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dc.contributor.authorJennings, Kasey
dc.date.accessioned2015-07-28T16:59:52Z
dc.date.available2015-07-28T16:59:52Z
dc.date.issued2013-02
dc.identifier.urihttp://hdl.handle.net/10369/7135
dc.description.abstractThe adoption and maintenance of an active lifestyle should be seen as movement through a series of stages representing different levels of readiness for exercise (Gorley and Bruce, 2000). The Transtheoretical Model (TTM) has been commonly used to help understand the process of exercise behaviour change (Prochaska and DiClemente, 1983). There are five stages within the TTM, pre-contemplation, contemplation, preparation, action and maintenance (Spencer et al., 2006) and associated through the movement of change are three psychological constructs, process of change, self-efficacy and decisional balance (Gorley and Bruce, 2000 and Spencer et al., 2006). As individuals move through the stages of change, research has shown that there is an increase in self efficacy and the pros of exercise and a decrease in the cons (Gorely and Bruce, 2000). Whilst some authors believe that interventions based on the TTM simplify exercise behaviour (Adams and White, 2005), it has been commonly agreed that interventions should be tailored to an individual and specific to their current stage of change (Gorley and Bruce, 2000; Adams and White, 2005 and Spencer et al., 2006). Participants in the current study consisted of females in the pre-contemplation and contemplation stages of change (n = 18). The intervention consisted of six thirty minute exercise promotion workshops that were delivered over a period four weeks, questionnaires were administered pre and post intervention. The following measures were included: Stage of change instrument (SCI) (Marcus and Simkin, 1993), Barrier Self Efficacy (BSE) (Resnick et al., 2000), Exercise Self-Efficacy (ESE) (Bray and Cowen, 2004), Process of Change (POC) (Rossi et al., 1992) and Decisional Balance (Marcus, Rakowski, and Rossi, 1992). Results showed that all but one of the participants increased their stage of change following the intervention. There were significant differences observed when considering self efficacy, with responses to BSE and ESE significantly different between pre and post intervention (p = < 0.001). For the POC results, Wilcoxon tests showed that values were significantly higher post intervention for consciousness raising ( = – 3.635, p = <0.001), dramatic relief ( = – 2.397, p = <0.05) counter conditioning ( = – 3.630, p = <0.001) and stimulus control ( = – 3.534, p = <0.001). Results from the t-test also demonstrated significant differences for environmental re-evaluation, self revaluation, social liberation, helping relationships, reinforcement management and self liberation (in all cases p = <0.001). Finally, significant increases were seen in the pros of exercise (p =<0.001) and significant decrease in the cons (p =<0.005) following intervention. The current research supports the use of the TTM in designing interventions to increase exercise participation in the short term and also highlights the relationship between TTM, self efficacy, process of change and decisional balance. Limitations include sample size, issues with measures and timing of the workshops however overall the current research has shown that a series of exercise promotion workshops were successful in facilitating change in exercise behaviour amongst a small group of sedentary females.en_US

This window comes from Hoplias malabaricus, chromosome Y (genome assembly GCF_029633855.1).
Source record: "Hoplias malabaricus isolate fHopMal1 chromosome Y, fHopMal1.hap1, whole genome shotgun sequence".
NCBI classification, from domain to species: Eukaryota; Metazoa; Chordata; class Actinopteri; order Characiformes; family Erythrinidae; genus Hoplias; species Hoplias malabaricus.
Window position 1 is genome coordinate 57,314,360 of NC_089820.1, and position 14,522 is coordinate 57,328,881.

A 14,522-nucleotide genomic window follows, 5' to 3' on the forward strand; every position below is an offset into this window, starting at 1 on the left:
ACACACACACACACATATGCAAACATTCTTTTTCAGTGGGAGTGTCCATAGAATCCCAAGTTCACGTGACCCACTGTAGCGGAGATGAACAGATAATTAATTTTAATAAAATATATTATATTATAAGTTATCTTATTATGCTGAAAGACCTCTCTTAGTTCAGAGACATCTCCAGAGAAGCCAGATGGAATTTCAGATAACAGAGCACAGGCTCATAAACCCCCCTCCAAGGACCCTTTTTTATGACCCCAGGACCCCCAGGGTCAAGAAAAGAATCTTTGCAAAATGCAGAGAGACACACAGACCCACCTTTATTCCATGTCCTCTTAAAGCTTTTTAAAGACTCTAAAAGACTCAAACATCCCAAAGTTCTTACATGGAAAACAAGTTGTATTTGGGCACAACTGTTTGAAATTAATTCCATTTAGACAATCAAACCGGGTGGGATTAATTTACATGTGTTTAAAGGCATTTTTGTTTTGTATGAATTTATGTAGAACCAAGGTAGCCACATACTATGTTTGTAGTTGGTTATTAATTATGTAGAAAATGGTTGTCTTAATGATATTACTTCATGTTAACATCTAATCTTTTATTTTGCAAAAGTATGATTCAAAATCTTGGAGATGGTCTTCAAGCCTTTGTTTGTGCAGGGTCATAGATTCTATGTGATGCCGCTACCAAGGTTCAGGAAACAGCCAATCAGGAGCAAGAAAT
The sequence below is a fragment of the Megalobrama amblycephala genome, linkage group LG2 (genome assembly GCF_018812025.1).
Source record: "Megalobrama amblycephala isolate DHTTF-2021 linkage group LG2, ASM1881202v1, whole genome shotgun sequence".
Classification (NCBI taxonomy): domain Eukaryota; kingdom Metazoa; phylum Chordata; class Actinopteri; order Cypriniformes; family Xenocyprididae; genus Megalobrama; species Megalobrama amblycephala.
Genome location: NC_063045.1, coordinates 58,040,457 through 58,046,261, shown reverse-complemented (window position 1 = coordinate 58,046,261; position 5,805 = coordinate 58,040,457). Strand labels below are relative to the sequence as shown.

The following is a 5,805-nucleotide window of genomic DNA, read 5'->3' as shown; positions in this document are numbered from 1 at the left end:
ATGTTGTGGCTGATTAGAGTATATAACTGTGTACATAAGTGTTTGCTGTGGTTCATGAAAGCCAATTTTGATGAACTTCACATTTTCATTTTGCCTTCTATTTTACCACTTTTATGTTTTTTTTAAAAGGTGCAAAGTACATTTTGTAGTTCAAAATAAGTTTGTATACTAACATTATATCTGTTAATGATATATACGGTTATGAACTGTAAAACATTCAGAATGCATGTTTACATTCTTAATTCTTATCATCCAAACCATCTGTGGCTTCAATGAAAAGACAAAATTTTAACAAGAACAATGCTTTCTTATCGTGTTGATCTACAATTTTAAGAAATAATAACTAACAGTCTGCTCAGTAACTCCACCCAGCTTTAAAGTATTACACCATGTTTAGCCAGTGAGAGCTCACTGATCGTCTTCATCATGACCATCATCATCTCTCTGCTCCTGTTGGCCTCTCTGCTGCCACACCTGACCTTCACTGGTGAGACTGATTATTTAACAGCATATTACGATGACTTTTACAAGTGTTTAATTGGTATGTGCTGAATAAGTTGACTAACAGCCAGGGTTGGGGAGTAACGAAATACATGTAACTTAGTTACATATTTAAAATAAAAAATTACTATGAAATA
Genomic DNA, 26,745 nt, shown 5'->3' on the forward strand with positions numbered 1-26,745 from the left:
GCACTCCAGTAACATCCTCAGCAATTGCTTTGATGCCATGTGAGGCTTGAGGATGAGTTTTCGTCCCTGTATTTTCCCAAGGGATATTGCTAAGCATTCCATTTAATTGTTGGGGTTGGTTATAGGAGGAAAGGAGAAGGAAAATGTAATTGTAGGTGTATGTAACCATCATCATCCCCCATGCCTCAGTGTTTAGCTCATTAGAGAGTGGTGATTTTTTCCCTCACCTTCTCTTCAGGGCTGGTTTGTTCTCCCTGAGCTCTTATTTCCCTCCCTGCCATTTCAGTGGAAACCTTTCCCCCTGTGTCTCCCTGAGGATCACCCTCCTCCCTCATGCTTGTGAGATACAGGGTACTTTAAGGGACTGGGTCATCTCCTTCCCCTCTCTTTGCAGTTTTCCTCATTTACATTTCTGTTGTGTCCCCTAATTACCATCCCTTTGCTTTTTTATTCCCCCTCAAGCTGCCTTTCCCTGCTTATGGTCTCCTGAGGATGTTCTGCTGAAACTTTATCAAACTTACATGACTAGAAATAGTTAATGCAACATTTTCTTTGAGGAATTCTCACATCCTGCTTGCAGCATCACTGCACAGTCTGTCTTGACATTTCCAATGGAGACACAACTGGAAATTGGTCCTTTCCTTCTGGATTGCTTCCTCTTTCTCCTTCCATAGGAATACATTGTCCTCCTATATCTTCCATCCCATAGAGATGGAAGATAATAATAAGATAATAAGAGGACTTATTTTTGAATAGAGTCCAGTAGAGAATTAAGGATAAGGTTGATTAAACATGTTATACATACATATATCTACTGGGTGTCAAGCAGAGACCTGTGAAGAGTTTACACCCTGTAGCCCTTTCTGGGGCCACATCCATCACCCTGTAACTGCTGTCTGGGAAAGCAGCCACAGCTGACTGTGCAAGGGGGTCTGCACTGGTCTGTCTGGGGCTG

dc.language.isoenen_US
dc.subjectExercise promotionen_US
dc.subjectfemalesen_US
dc.subjectpre contemplationen_US
dc.subjectcontemplationen_US
dc.subjectbehaviour changeen_US
dc.titleExercise promotion for females in the pre contemplation and contemplation stages of behaviour changeen_US
dc.typeThesisen_US


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